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Chris Fabry
Married to Andrea since 1982. We have 9 children together and none apart. Our dog's name is Tebow.
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Where We Are Now

After finding and remediating mold twice in our Colorado home, we abandoned ship in October 2008. Because of the high levels of exposure, our entire family was affected. After months of seeing different specialists for all of the problems, we came to Arizona to begin comprehensive treatment to rid our bodies of the toxic buildup. In August 2009 we moved into a larger home, four bedrooms, south of Tucson, north of Mexico. I am doing my daily radio program/ writing from that location. Thanks for praying for us. We really feel it.



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Friday, December 24, 2010
I’ve been thinking a lot lately about being grateful for where I am rather than where I’m not. And I’ve realized that leaving things behind means freedom. Facing the truth about yourself and whatever situation you’re in can be difficult, but it doesn’t mean you have to obscure the truth. Being real is not hiding or forgetting. Wholeness means you can equally embrace the past, present, and the future and the truth about all of them.

For example, I was writing a scene today where a man goes into a Subway restaurant for a drink of soda. The face of my son, Colin, flashed in my mind and I had a pang of regret and nostalgia. He used to love getting a little cup of Sprite with a sandwich. Now that he has Type 1 Diabetes, those days are over. Yes, he could have diet sodas, but the health risks outweigh the upside, we think.

What he eats or drinks isn’t the point. The point is his life has been forever altered. He’ll never go a day the rest of his life without thinking about the fact that his pancreas doesn’t work. That’s sad. That’s a loss.

However, thinking about his life now and the way his health has turned around makes me grateful. He gets lots of exercise and enjoys really good food now, not the junk you get in a fast food restaurant. Today we’ll play some basketball and get our heart rates going. Somehow, to say that I’m grateful for this, feels like I’m snatching something from the loss. I’m not giving pain its full due if I see the bright side. But both are true. Colin’s life is altered and he has experienced a great loss. But it’s also true that he’s on a good path.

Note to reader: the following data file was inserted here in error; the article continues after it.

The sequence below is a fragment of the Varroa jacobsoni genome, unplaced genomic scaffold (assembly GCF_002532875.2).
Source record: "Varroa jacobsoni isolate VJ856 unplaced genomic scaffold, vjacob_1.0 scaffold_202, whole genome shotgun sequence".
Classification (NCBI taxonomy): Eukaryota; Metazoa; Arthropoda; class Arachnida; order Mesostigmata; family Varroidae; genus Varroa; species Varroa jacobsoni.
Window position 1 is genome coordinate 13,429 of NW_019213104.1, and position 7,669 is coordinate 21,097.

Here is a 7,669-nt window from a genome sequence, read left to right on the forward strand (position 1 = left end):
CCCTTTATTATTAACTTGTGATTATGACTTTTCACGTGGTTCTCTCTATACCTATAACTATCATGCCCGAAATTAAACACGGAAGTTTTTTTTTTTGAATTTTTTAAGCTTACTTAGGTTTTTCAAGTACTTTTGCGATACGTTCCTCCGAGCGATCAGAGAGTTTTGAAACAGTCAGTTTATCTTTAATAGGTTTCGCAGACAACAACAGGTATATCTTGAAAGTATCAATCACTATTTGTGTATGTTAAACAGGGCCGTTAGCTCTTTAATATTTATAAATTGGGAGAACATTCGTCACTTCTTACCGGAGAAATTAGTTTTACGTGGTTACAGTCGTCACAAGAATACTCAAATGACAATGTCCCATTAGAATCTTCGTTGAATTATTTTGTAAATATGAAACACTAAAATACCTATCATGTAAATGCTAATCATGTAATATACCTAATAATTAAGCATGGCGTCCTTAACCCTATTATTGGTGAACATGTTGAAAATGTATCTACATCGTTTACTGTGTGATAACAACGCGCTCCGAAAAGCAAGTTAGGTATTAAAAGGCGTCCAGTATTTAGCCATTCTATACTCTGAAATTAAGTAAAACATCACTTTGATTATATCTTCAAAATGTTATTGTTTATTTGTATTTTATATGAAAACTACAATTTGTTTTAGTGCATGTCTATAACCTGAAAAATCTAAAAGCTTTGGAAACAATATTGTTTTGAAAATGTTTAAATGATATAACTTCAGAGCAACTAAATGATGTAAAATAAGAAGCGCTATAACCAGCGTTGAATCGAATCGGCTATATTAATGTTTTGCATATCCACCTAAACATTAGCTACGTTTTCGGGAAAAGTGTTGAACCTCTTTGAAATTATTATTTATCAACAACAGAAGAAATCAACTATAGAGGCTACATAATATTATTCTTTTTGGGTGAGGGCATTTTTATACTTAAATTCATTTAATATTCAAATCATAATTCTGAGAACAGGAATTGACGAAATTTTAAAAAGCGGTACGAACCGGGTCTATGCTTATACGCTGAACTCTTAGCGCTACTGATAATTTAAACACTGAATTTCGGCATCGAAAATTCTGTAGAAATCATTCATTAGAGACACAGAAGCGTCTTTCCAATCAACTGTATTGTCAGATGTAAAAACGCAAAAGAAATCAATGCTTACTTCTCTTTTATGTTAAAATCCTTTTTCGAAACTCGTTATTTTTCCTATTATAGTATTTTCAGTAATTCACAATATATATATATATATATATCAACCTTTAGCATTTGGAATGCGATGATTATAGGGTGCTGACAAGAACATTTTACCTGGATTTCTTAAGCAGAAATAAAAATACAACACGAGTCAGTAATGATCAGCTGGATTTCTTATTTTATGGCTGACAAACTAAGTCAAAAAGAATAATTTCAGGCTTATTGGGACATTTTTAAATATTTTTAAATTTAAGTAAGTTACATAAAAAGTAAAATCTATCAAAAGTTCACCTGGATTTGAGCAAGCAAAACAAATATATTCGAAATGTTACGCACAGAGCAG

Perhaps the reason I’m thinking about this is that plaintive baby’s cry in the manger. The cry of a newborn from the pain of birth. Hunger. Was there something more to the cry? They say a mother knows her baby’s cry. Andrea has always known if our kids are hungry or angry by their cries. Did Mary sense something different about the wails of her firstborn son? Perhaps this was part of what she pondered in her heart.

This little baby had stepped from heaven’s shores and the glory of that peace-filled land. In fact, the creator of everything had flown from a land that knew no sin to a landscape where sin had touched everything. The one who had fashioned the stars now lay helpless under starlight. The one who had spoken a word and scattered the angelic host, was now proclaimed as the Savior by those he had created. The earth he had formed held him in that dusty, Middle Eastern village.

Jesus had given up much in order to become man. There was more than divine desire that compelled him on the road he was to travel. It was deep desire from the heart of God to love, to give, for it was in the suffering, the struggle, the laughter and tears and nails and wood and blood that he would do his greatest work. Spit and dirt opened eyes. A touch of his garment led to healing. If he had never made the trip, there would not be redemption or salvation or as much glory due to his name. His mission was rescue. His life was ransom, fully paid.

That story spills over us. Dust and sand and dirt and rocks and trouble everywhere. The past and all the idyllic visions we had about what will be, might be, could be. Today I am listening to my own heart cry for something more. Something that says the past is real and full of loss, and that the future is filled with questions and hardship, but also something good. Indescribable. Whole.

In the suckling child of Bethlehem, in the stillness of that starry night, you and I sit in wonder at the mercy and grace of a God who did not grasp, but who let go of his Father’s hand and grasped the finger of a young mother. He knew there would be such agony and pain. And he did it anyway. He came to us not in spite of our sin and “lostness,” but because of it.

That’s what makes me cry this Christmas. They are tears we share with that baby. That man. With God himself—God with us.


Angela said...

How profoundly put. This Christmas seems a little bit different... a new appreciation and wonder of who God is and just the fact that He sent His Son - for us! I am awed. And your words bring those emotions and deepest feelings to the surface. How can I be loved so incredibly deeply? and how can I love as deeply... That will be my New Year's resolution - to love more deeply, just as God loves me.

Thank you for your words and your radio program. Each time I see 3:00pm, I think "Chris Fabry time!"
:) May God bless you abundantly!!

Donnamo said...

Thank you Chris for all you do to remind us that God is truly with us. Advent season was more meaningful to me because of your programs. Like Angela I too hope to love God more deeply and be less about me and more about others.

Blessings to all the Fabrys! Love the family pic :)

Ondra Hanna said...

Absolutely beautiful. Your words run as a stream into our hearts. God has blessed you as He has blessed us all. Your strength is amazing and you are an inspiration to us all.